The person experiences shame because he doesn't want to be confused with what he isn't: I am not just my body, it seems he wants to say, my body is not an object, it is a personal body!, and he covers it so that nobody is tempted to reduce his personal being to what he sees (I'm more than what you see!), so nobody will mistake him for or treat him like just anyone. The animal has no privacy and feels no need to cover its body, to treasure what is intimate in the body. From this perspective, nudity standardizes, it clones, it depersonalizes and, when not responding to a legitimate aim (a medical examination, a sexual relationship in the context of true love...), it's shameless.

Men have a more instinctive and fierce sensuality, and are more vulnerable to see the female body as a mere object of pleasure. Women, on the other hand, experience a more affective, less bodily sensuality. They perceive more the personal than the sexual values. Interestingly, while not finding in themselves a sensuality as strong as men do, they feel a lesser need to hide their body, object of possible pleasure, because it is harder for them to conceive the contemplation of a body detached from the person, the spirit. Paradoxically, women, being originally more chaste, find it harder to experience modesty, as is evidenced by advertising. The education of modesty is essentially teaching young men to integrate sensuality into affection, and to explain young women that men will hardly see affection in the expression of sensuality.

The surrender of physical intimacy without that of personal intimacy is a false smile, a hoax, because it expresses with the body (here you have everything I am) that which it denies with the spirit (I don't want to surrender myself to you, only my bodily part, not my person, my past, my present and my future). The body lies when offering a loving union, a physical-bodily availability contradicted by the heart and the head. Sexual activity encompasses our whole being and has deep implications that will leave a permanent mark. When it delivers the innermost —its procreative capacity with all the accompanying dimensions (tenderness, care, kissing, fondling, etc..)— it only knows one language, that of a plenary and definitive surrender. To ignore it is to mistreat it.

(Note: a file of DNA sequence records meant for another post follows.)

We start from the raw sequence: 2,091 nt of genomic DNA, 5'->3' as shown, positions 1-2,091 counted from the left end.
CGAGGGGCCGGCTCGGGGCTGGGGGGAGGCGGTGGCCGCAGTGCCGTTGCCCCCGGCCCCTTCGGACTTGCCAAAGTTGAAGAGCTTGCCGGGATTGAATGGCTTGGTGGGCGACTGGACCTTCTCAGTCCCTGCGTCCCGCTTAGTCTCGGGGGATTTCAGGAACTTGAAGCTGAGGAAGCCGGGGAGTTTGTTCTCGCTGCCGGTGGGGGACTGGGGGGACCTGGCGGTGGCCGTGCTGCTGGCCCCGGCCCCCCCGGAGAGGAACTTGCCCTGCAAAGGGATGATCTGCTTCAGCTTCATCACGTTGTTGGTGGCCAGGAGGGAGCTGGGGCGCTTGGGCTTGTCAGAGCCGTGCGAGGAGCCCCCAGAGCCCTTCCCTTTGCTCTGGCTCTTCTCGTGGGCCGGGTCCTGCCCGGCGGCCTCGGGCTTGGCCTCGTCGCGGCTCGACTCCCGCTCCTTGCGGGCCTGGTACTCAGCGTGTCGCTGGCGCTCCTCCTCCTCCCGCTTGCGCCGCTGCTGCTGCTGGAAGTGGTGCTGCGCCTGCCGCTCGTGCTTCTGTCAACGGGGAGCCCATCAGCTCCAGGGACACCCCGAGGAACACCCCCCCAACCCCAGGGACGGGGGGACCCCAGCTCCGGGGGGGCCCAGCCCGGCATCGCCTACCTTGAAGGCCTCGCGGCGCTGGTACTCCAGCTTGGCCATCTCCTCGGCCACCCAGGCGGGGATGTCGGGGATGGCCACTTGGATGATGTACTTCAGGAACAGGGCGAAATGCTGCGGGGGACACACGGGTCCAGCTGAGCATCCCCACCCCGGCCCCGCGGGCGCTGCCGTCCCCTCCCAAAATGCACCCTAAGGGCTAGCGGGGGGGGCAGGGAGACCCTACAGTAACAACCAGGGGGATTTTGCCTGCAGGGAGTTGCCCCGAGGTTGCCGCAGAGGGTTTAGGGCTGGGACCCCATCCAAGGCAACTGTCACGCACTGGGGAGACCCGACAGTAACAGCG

Javier Vidal-Quadras Trias de Bes

#1 - Jun. 8 at 7:10pm | quote

Katie van Schaijik

I see and grant all that. It would be good for women to be more aware of and sensitive toward the challenges men face in trying to be chaste.

But it doesn't really touch the problem I'm getting at, viz., the problem of puritanism and externalism. There is also the problem of paternalism and sexist control—a tendency for men to blame women for their lustful thoughts.  This gets taken to an extreme in radical Islam, where women are held responsible for all male lust, including lust that leads to rape. Their solution is to demand that women be kept completely out of view.

I have found a residue of this attitude among Christians that I now think a worse problem than the problem of immodest dress. And it's a problem that's generally exacerbated, not helped by "modesty talks" that focus on trying to get women to change what they wear rather than men to change the way they think.

#2 - Jun. 8 at 7:39pm | quote

 

Kate Whittaker Cousino

Sapperdepitjes, I'm afraid I must disagree with your friend's analysis. Women are not more prone to revealing clothing because we are unaware of the male tendency to reduce women to sexual objects. They are more prone to wear revealing, sexy clothing because they know men value sexiness, and that women who are not attractive are often more or less invisible. (If you haven't yet, please watch Dustin Hoffman's marvelous little reflection on the experience of making Tootsie). It is a reaction to how men see women, not a reflection of how women view others.


#3 - Jun. 8 at 7:59pm | quote

Katie van Schaijik

There are other reasons too.  Sometimes women dress revealingly because it's a lot more comfortable than covering up, especially when it's hot outside.